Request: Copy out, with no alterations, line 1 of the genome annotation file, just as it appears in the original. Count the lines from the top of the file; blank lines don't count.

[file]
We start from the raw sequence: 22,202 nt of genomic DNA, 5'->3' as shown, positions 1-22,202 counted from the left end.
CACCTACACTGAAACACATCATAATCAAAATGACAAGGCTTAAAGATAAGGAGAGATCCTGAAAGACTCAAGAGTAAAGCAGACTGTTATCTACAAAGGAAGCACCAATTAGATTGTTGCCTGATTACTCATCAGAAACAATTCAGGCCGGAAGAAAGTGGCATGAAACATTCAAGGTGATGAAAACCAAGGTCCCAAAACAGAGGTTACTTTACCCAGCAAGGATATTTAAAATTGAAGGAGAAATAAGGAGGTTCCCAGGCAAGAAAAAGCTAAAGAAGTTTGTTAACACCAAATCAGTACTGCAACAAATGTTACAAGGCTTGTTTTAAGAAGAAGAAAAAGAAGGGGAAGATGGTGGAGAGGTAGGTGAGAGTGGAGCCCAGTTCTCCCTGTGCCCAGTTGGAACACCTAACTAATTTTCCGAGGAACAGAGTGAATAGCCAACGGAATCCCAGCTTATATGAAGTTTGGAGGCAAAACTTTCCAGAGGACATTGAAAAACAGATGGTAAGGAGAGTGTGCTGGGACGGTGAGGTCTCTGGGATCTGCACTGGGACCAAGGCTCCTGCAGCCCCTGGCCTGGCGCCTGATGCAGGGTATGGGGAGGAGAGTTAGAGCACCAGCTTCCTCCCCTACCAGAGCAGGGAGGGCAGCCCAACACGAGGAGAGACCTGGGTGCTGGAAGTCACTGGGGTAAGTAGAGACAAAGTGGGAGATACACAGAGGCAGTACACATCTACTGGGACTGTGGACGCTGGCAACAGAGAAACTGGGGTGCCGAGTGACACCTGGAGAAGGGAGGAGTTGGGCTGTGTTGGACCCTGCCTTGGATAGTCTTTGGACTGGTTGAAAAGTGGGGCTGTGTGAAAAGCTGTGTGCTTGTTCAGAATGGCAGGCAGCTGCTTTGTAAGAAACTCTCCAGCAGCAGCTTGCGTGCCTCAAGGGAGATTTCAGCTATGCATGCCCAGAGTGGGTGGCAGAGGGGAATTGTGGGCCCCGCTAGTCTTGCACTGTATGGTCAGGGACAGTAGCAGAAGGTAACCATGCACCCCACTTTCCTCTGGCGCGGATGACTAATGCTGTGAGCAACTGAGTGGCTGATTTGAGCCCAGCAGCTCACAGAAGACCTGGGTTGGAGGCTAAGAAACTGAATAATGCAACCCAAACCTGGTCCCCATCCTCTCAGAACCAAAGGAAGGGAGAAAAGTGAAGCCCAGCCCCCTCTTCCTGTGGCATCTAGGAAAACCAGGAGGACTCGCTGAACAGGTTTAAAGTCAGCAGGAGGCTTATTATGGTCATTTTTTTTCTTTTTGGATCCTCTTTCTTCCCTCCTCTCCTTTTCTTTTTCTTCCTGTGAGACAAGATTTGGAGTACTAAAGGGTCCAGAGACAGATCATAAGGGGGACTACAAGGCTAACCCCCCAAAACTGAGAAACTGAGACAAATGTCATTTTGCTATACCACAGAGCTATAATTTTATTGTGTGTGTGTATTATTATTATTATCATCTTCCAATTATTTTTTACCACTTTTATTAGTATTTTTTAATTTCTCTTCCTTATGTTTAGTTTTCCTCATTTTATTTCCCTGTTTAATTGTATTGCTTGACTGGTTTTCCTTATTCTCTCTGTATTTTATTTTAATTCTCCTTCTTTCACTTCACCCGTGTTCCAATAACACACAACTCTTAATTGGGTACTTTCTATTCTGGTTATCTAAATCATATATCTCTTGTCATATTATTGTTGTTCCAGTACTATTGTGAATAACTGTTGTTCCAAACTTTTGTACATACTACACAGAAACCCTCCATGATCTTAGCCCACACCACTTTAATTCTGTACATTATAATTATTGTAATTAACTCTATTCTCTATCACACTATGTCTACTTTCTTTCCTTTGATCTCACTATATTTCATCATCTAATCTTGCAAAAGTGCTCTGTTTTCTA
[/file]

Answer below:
We start from the raw sequence: 22,202 nt of genomic DNA, 5'->3' as shown, positions 1-22,202 counted from the left end.